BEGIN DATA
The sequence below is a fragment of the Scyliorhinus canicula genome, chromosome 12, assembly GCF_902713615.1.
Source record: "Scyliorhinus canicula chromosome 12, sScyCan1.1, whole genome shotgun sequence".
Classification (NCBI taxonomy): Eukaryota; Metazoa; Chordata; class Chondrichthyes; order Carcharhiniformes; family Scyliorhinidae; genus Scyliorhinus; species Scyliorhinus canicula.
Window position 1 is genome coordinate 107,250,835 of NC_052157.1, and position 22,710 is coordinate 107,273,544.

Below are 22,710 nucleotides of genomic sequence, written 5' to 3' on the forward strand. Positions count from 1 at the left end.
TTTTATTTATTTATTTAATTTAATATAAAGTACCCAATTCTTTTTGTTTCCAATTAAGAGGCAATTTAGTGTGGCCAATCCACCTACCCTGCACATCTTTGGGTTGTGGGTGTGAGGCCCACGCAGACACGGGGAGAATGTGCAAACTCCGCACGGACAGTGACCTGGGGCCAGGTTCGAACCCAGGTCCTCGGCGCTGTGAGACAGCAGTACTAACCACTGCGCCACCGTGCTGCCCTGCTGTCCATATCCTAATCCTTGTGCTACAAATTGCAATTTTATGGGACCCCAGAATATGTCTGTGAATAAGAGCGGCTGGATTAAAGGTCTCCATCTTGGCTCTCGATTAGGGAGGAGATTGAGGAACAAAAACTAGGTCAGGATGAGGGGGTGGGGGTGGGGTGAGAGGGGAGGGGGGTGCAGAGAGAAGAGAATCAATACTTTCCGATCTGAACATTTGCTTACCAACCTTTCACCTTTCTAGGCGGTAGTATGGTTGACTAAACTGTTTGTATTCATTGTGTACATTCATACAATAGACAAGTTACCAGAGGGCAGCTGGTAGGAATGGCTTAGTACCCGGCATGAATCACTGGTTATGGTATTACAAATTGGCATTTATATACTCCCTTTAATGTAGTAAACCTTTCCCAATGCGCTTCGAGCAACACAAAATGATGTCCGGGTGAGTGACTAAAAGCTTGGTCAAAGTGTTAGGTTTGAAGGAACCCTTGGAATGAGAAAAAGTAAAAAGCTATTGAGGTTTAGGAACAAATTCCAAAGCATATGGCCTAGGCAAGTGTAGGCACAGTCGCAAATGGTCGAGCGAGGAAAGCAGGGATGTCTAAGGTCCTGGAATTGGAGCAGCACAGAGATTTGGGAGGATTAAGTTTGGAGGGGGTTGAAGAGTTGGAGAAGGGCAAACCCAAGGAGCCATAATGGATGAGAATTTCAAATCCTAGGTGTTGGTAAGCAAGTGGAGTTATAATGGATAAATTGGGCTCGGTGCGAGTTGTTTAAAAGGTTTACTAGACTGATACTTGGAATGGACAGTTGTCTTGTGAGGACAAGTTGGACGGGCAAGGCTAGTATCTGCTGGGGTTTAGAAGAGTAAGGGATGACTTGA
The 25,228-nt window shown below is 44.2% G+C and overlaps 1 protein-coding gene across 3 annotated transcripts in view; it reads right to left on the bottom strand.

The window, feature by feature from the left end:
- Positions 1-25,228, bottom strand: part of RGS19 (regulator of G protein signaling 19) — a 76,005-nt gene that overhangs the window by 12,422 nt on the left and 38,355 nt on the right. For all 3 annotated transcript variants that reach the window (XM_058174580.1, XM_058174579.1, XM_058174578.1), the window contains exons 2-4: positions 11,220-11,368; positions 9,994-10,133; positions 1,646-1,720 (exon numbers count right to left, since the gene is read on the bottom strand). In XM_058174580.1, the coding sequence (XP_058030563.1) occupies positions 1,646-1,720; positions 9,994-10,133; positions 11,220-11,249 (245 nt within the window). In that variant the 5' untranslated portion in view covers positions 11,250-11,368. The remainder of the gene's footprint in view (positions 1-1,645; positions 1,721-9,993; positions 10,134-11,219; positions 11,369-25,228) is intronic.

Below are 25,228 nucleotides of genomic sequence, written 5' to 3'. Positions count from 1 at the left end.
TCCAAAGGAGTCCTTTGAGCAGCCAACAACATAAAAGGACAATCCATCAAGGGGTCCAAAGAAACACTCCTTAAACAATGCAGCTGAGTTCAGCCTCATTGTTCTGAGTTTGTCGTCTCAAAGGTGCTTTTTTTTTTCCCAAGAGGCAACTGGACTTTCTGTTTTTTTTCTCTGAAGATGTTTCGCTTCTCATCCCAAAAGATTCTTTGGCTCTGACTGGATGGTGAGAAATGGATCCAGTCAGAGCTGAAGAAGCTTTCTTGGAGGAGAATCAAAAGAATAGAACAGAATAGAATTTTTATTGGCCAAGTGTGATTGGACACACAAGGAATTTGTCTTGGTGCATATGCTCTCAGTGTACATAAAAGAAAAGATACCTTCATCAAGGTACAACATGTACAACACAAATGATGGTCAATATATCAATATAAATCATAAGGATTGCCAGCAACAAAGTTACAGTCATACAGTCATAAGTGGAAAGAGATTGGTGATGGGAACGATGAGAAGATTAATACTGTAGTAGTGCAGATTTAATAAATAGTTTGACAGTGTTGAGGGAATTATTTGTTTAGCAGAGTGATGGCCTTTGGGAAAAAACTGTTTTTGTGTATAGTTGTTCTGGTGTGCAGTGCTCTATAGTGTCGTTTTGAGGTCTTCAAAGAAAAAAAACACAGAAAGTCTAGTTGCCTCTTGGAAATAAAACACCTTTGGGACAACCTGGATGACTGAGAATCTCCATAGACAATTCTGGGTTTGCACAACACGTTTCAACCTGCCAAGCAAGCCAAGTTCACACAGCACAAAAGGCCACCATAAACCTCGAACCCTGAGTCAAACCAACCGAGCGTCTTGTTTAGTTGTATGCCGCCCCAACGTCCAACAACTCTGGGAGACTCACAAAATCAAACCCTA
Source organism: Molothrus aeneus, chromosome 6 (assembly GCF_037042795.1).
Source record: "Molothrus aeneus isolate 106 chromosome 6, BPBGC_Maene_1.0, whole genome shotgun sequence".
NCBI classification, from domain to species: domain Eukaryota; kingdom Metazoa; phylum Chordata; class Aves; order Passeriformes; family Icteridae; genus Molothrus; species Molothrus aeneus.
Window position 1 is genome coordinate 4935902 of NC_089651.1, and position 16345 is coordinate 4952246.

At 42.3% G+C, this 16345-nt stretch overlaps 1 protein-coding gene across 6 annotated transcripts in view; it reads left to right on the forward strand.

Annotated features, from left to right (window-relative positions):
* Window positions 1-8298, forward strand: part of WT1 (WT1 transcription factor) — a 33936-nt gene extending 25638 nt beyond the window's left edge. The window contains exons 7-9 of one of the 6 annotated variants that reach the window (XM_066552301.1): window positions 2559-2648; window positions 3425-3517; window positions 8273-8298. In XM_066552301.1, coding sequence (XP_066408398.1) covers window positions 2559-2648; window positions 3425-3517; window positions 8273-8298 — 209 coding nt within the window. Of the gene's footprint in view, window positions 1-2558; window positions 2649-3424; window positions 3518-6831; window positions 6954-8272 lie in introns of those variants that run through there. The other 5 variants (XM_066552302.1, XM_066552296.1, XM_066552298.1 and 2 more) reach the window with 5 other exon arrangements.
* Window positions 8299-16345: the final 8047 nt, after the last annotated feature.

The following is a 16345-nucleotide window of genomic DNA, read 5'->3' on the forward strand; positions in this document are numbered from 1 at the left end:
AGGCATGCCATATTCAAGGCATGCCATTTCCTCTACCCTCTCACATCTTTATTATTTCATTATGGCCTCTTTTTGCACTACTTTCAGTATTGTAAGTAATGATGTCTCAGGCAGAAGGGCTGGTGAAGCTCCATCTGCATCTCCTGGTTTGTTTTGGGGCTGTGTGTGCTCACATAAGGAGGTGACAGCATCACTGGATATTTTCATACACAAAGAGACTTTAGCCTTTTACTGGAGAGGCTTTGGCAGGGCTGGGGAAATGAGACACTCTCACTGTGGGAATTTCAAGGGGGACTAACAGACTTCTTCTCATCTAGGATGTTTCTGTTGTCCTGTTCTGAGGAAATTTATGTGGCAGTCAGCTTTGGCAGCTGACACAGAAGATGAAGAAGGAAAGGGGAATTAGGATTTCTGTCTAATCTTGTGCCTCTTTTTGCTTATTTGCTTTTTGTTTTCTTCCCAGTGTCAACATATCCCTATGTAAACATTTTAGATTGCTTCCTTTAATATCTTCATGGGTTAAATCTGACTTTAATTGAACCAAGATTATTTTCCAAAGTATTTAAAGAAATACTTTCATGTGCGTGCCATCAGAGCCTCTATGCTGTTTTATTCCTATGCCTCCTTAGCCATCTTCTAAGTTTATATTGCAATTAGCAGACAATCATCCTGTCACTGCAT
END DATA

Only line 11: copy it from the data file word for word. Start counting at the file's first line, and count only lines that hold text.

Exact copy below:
TCCAAAGGAGTCCTTTGAGCAGCCAACAACATAAAAGGACAATCCATCAAGGGGTCCAAAGAAACACTCCTTAAACAATGCAGCTGAGTTCAGCCTCATTGTTCTGAGTTTGTCGTCTCAAAGGTGCTTTTTTTTTTCCCAAGAGGCAACTGGACTTTCTGTTTTTTTTCTCTGAAGATGTTTCGCTTCTCATCCCAAAAGATTCTTTGGCTCTGACTGGATGGTGAGAAATGGATCCAGTCAGAGCTGAAGAAGCTTTCTTGGAGGAGAATCAAAAGAATAGAACAGAATAGAATTTTTATTGGCCAAGTGTGATTGGACACACAAGGAATTTGTCTTGGTGCATATGCTCTCAGTGTACATAAAAGAAAAGATACCTTCATCAAGGTACAACATGTACAACACAAATGATGGTCAATATATCAATATAAATCATAAGGATTGCCAGCAACAAAGTTACAGTCATACAGTCATAAGTGGAAAGAGATTGGTGATGGGAACGATGAGAAGATTAATACTGTAGTAGTGCAGATTTAATAAATAGTTTGACAGTGTTGAGGGAATTATTTGTTTAGCAGAGTGATGGCCTTTGGGAAAAAACTGTTTTTGTGTATAGTTGTTCTGGTGTGCAGTGCTCTATAGTGTCGTTTTGAGGTCTTCAAAGAAAAAAAACACAGAAAGTCTAGTTGCCTCTTGGAAATAAAACACCTTTGGGACAACCTGGATGACTGAGAATCTCCATAGACAATTCTGGGTTTGCACAACACGTTTCAACCTGCCAAGCAAGCCAAGTTCACACAGCACAAAAGGCCACCATAAACCTCGAACCCTGAGTCAAACCAACCGAGCGTCTTGTTTAGTTGTATGCCGCCCCAACGTCCAACAACTCTGGGAGACTCACAAAATCAAACCCTA